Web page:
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Terrys Creek Restoration Project
Terry’s creek is an important waterway in the City of Ryde it also joins both Ryde and Parramatta City areas. The area around the creek contains the critically endangered Blue Gum High Forest and Sydney Turpentine Ironbark Forests and provides an important wildlife corridor between the two councils. Sadly due to increasing urban pressures and land use, Terry’s creek has significantly degraded over time and has since caused the creek to lose function in areas.
Council has been monitoring water quality in Terrys Creek and 4 other major waterways in Ryde for over 7 years and in 2013 Council conducted a Riparian (creek vegetation) Study assessing creek health and providing suggestions for improvements. The findings found identified areas of high erosion from water events and areas that would benefit from stormwater and water quality improvements to improve the creek and water quality function.
In 2015/2016 the City of Ryde won a grant to seek to address these waterway issues in several areas including Forrester’s and Jim Walsh parks areas to improve the creek. The creek works focused on stabilising creek banks, addressing erosion of channels, restoring the area through revegetation planting, improving long term water quality and providing improved general creek amenity for community using these parks.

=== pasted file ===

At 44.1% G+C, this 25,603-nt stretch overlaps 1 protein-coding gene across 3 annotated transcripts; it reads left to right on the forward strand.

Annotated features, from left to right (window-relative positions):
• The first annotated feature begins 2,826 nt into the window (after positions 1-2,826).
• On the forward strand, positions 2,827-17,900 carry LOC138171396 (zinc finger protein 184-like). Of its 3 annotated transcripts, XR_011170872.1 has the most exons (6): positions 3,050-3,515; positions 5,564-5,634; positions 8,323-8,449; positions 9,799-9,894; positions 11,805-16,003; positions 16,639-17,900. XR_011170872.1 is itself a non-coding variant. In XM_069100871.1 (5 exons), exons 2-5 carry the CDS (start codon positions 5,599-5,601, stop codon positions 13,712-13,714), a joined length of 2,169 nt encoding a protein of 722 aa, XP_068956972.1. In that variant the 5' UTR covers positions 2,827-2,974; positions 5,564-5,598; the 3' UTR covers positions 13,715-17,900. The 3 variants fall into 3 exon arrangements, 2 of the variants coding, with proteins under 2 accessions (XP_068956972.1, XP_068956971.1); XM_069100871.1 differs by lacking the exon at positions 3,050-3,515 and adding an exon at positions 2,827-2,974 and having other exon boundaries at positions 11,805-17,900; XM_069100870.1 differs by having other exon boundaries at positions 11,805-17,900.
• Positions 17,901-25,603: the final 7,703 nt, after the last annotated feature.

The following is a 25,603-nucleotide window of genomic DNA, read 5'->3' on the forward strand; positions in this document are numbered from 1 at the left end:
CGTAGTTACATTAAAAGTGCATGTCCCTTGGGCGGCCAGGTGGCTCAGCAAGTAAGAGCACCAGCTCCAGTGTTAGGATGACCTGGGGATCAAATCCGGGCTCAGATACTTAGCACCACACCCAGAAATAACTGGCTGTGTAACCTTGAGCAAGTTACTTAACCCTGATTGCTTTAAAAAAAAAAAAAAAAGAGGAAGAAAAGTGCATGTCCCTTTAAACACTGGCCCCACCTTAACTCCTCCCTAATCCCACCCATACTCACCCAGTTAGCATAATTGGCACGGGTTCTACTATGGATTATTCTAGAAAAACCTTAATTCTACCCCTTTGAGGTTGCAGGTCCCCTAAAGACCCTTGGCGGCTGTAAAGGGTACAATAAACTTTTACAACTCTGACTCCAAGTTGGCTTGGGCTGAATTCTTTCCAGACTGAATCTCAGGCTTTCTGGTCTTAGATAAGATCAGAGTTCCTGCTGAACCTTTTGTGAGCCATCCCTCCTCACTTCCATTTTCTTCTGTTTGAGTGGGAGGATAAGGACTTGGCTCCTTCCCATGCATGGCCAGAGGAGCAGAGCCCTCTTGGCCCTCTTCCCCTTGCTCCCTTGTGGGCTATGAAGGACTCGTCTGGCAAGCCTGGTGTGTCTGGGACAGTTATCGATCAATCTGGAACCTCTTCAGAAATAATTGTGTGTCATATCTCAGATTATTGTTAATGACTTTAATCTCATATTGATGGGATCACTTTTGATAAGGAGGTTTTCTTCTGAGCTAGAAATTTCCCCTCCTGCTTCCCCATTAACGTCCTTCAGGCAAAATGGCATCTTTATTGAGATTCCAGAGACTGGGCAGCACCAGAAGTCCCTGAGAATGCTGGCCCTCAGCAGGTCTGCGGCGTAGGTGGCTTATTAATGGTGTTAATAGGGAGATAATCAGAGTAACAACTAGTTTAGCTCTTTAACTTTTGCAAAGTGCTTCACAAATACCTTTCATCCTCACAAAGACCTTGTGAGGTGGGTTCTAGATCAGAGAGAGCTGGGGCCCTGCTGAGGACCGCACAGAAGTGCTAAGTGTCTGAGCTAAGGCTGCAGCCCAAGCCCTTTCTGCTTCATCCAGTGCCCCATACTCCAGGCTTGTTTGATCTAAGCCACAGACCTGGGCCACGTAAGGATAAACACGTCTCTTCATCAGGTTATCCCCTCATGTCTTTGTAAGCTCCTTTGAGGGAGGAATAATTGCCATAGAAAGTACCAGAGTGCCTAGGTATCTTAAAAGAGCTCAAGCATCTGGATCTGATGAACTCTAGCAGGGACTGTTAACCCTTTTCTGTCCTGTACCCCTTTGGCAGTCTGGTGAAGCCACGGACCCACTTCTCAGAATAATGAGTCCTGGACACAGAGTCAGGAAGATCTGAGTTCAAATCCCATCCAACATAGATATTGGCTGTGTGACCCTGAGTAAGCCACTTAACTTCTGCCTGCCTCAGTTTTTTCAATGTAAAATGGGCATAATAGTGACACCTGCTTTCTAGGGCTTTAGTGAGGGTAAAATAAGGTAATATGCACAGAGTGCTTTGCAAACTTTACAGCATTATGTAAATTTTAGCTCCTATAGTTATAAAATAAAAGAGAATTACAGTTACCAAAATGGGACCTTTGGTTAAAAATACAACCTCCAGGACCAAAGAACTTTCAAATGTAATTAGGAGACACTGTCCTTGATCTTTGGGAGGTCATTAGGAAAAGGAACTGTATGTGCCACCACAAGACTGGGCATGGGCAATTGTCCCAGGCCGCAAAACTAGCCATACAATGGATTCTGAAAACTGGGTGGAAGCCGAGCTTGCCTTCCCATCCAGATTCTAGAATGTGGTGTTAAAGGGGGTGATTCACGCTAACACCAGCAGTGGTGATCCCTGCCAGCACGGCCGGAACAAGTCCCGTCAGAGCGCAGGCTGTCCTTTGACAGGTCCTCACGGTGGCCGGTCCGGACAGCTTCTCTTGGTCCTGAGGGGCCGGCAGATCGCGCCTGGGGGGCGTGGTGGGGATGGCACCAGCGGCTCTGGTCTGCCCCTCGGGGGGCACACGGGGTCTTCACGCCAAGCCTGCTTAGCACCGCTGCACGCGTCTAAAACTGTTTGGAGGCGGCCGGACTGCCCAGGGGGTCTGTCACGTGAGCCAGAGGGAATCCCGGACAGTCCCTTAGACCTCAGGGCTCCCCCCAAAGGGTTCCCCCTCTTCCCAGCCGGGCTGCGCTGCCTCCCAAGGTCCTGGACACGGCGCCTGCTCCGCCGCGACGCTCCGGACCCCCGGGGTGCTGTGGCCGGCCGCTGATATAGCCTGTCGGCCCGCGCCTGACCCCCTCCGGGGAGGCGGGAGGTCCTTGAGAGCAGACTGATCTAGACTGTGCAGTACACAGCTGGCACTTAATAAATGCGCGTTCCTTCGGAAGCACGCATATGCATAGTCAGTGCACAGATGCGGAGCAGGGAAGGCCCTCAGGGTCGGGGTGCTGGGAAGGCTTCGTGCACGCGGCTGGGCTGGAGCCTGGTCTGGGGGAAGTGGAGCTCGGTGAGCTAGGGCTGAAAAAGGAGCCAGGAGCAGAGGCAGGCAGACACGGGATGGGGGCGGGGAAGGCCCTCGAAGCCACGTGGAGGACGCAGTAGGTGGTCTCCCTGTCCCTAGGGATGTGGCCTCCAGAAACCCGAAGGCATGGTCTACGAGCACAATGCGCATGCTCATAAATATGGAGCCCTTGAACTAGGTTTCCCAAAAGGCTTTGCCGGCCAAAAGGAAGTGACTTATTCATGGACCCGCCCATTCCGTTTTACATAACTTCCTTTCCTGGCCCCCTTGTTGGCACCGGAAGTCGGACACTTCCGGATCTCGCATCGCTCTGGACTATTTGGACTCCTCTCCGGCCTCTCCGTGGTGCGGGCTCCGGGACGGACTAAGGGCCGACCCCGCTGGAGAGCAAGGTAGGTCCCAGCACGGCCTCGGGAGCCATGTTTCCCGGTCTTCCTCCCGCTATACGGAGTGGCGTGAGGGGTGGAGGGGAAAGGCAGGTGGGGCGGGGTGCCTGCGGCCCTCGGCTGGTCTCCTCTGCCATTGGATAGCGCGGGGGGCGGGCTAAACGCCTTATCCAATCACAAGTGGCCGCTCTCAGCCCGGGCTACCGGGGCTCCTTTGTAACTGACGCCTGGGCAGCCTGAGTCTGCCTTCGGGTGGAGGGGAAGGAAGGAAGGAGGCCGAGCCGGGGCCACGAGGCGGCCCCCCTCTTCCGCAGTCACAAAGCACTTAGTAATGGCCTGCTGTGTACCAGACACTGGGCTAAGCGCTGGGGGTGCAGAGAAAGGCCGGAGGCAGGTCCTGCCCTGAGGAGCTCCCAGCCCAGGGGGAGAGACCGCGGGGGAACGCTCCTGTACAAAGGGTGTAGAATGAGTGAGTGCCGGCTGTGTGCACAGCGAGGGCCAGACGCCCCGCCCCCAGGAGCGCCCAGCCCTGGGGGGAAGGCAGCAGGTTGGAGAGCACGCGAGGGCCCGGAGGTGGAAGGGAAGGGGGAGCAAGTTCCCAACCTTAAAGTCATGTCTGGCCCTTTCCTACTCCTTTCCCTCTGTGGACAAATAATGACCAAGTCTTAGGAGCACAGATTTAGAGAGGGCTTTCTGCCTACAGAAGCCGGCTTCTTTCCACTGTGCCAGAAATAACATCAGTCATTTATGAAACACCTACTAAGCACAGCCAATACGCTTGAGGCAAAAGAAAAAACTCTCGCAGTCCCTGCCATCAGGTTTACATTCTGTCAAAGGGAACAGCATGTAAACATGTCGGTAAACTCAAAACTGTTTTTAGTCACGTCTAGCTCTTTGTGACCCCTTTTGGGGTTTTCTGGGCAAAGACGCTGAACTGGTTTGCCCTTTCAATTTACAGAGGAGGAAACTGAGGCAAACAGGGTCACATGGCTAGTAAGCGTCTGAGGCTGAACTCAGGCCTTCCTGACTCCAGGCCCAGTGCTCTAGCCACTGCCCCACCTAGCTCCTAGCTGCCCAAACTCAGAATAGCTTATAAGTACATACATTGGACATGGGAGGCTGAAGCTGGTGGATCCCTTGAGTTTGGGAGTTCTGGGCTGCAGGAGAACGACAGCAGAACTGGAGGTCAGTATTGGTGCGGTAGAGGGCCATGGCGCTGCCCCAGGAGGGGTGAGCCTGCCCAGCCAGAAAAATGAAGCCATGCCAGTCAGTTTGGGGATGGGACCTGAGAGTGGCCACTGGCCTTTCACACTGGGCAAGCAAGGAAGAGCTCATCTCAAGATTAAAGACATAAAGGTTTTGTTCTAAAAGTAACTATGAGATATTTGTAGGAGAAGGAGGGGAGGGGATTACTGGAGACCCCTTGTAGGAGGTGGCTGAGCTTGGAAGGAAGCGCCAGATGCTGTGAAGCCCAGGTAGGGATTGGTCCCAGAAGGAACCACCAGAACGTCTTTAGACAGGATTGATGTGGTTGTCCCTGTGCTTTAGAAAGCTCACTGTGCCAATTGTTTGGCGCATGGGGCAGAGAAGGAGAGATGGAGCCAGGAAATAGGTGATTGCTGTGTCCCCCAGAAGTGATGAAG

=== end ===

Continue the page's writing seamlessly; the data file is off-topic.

These improvements will provide protection to the creek and surrounding vegetation in high water events, improve water quality through water aeration and by using natural structures and vegetation planting and materials and improve general amenity of the creek for all to enjoy.
Ryde partnered with Parramatta City Council (formerly Hornsby Council) to work together to improve the Forrester’s park site through natural creek geomorphic engineering approaches. Creek restoration works in Jim Walsh Park were then completed in 2015/2016 and complimented by a supporting National Tree Day planting by community in 2016.
Last updated on 22 March 2018